Skip Nav
6 Foolproof Ways to Have a Great First Day at a New Job
Budget Tips
Don't Panic! You CAN Recover From These 5 Major Financial Mistakes
What Millennial Women Can Do to Help Ensure Pay Equality

Tips For Getting a Better Credit Score

What You Need to Know About Your Credit Score: Fact vs. Myth

You may believe you know all there is to know about building good credit, but the truth is, many "facts" about credit reporting that people spout are actually just commonly believed myths. Even those with good credit and high confidence about their own credit knowledge may be surprised to find out the truth behind these falsehoods. Keep scrolling to find the most commonly believed myths about credit, as revealed by Capital One's Credit Confidence Study.

Myth: Closing unused cards is good for credit.

Fact: Keeping your oldest cards open (and active!) will usually help your score, as the average age of your accounts is a big part of your credit score.

Myth: Paying your cell phone bill builds up your credit score.

Fact: It's important to pay all bills on time, and if you're delinquent on payments, it might show up negatively on your credit report. However, simply paying your cell phone bill doesn't positively build your score.


Myth: Holding a credit card balance is good for your credit.

Fact: Not true! Some people believe that credit card companies prefer it if you leave a balance so they'll "make money off you." The truth is, in order to build and protect your credit score, you should try to fully pay off your credit card bills on time every month.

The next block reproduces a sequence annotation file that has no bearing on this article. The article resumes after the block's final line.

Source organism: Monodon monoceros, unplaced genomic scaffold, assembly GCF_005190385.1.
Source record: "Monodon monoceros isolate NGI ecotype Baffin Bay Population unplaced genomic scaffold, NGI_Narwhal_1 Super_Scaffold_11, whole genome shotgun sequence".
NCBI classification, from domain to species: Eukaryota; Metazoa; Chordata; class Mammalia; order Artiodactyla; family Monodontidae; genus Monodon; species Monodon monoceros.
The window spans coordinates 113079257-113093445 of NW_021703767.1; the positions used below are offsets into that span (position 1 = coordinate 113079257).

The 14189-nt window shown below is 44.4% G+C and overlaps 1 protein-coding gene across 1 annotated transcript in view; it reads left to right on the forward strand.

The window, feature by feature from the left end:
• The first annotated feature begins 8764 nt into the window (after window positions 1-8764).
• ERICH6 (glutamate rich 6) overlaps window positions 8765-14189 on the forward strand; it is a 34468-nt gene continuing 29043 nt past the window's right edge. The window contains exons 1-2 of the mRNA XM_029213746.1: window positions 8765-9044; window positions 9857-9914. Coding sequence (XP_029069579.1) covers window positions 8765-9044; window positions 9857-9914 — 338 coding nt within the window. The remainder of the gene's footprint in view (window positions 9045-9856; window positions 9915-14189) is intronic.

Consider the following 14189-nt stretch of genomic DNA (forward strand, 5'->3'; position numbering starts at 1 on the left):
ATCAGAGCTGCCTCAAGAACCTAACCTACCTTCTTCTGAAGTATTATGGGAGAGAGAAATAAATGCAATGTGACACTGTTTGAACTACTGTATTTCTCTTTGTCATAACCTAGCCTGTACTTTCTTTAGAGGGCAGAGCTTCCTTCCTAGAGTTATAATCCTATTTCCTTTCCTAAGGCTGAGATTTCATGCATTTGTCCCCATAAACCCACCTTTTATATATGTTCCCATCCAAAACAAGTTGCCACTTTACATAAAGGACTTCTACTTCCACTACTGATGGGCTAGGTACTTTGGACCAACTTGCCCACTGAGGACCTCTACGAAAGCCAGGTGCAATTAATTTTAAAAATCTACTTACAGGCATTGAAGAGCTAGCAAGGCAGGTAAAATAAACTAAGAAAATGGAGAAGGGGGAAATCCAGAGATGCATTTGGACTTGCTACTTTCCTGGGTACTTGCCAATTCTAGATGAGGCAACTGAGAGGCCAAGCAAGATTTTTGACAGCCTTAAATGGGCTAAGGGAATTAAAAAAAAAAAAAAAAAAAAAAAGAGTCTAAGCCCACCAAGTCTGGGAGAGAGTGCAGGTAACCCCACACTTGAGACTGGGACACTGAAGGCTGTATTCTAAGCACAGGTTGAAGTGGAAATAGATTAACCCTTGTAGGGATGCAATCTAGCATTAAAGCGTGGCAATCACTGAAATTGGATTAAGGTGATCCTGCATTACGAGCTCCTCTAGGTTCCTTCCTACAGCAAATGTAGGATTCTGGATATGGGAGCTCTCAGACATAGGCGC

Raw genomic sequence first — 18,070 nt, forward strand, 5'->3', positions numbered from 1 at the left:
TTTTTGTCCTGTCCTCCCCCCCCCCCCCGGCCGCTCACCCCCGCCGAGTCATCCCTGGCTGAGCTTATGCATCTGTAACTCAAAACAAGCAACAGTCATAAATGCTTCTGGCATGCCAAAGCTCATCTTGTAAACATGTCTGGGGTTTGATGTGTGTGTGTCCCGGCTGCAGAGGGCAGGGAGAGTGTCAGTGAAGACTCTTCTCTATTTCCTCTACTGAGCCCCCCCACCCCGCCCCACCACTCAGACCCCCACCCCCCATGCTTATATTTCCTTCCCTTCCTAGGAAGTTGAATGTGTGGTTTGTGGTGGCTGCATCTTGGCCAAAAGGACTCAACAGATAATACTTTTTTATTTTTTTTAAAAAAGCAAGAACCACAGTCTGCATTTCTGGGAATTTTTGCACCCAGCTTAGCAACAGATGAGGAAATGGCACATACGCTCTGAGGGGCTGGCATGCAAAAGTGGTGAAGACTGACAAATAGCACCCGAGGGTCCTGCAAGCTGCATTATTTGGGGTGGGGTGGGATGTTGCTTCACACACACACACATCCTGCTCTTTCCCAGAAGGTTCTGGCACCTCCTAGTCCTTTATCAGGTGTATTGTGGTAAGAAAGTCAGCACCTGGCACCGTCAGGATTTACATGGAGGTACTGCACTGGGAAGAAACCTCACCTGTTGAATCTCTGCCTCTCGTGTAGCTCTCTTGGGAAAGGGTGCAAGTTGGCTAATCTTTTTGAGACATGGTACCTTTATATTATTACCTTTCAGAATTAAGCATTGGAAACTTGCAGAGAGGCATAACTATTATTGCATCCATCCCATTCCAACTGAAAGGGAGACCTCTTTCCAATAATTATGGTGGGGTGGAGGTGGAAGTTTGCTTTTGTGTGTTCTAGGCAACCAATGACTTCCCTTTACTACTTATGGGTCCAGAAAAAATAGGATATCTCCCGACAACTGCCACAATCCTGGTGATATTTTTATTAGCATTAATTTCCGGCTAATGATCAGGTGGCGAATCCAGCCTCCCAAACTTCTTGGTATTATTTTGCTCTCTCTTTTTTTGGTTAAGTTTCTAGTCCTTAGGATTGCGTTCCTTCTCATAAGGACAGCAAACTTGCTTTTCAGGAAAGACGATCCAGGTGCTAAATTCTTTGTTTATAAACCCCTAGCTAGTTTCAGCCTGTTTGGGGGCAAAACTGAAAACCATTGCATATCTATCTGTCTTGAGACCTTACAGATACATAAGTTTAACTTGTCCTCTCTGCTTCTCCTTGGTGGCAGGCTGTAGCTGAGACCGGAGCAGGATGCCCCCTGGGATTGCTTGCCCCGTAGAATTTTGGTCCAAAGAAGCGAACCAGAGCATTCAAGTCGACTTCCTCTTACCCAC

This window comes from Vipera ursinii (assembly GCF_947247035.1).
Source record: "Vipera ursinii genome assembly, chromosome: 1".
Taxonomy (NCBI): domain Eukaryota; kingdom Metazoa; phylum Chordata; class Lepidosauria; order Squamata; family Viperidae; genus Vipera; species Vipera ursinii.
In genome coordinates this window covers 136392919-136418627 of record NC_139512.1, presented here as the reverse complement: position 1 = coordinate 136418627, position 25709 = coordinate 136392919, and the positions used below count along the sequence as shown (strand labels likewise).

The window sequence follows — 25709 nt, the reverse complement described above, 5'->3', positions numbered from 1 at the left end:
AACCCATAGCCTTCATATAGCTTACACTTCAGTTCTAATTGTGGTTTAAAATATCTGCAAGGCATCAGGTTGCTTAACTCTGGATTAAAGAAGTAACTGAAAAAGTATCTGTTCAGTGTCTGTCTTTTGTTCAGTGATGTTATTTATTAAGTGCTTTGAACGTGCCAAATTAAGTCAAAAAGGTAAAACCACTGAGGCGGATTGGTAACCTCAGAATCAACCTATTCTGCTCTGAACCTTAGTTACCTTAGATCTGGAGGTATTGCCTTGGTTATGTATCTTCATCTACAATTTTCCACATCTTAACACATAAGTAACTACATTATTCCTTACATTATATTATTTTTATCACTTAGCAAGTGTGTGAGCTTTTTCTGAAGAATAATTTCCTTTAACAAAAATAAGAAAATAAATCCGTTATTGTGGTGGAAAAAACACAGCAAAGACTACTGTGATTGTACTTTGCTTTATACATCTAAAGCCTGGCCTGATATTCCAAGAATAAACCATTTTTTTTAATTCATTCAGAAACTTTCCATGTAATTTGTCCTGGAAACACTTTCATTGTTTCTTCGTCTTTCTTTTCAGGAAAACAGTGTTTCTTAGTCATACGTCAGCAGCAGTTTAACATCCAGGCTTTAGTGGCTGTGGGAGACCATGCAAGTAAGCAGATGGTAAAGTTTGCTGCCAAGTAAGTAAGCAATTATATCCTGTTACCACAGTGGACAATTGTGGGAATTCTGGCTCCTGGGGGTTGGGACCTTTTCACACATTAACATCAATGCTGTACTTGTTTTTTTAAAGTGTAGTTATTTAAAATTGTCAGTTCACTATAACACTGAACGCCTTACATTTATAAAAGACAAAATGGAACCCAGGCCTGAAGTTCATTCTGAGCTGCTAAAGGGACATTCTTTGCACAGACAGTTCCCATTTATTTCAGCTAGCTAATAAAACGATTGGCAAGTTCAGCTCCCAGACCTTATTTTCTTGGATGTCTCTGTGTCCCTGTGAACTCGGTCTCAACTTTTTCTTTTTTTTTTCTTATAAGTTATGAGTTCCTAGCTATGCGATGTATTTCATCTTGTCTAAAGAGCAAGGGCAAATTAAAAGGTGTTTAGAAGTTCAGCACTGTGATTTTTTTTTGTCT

Myth: Once a credit score is bad, it can't be rebuilt.

Fact: Healthy credit can be rebuilt over time by adopting good credit habits, such as paying off your full balance on time each month.

Myth: You only have one credit score.

Fact: In truth, there are three different credit bureaus issuing multiple credit scoring models.

Myth: Checking your credit report will reduce your credit score.

Fact: Credit score inquiries are not as much of a big, scary threat as people think. According to Capital One, "A 'hard' inquiry for credit card applications or credit checks can cause a temporary dip in your score, but 'soft' inquiries such as checking your credit score through credit monitoring tools will not impact your score."

Image Source: ShopStyle Photography
Around The Web
Join The Conversation
Best Credit Cards 2017
Law in Germany May Solve Wage Gap
Should I Hire Someone to Do My Taxes?
How to Reduce My Cell Phone Bill
Personal Finance Goals
How Bad Is It to Cancel a Credit Card?
Money Podcasts

POPSUGAR, the #1 independent media and technology company for women. Where more than 75 million women go for original, inspirational content that feeds their passions and interests.

From Our Partners
Latest Career
All the Latest From Ryan Reynolds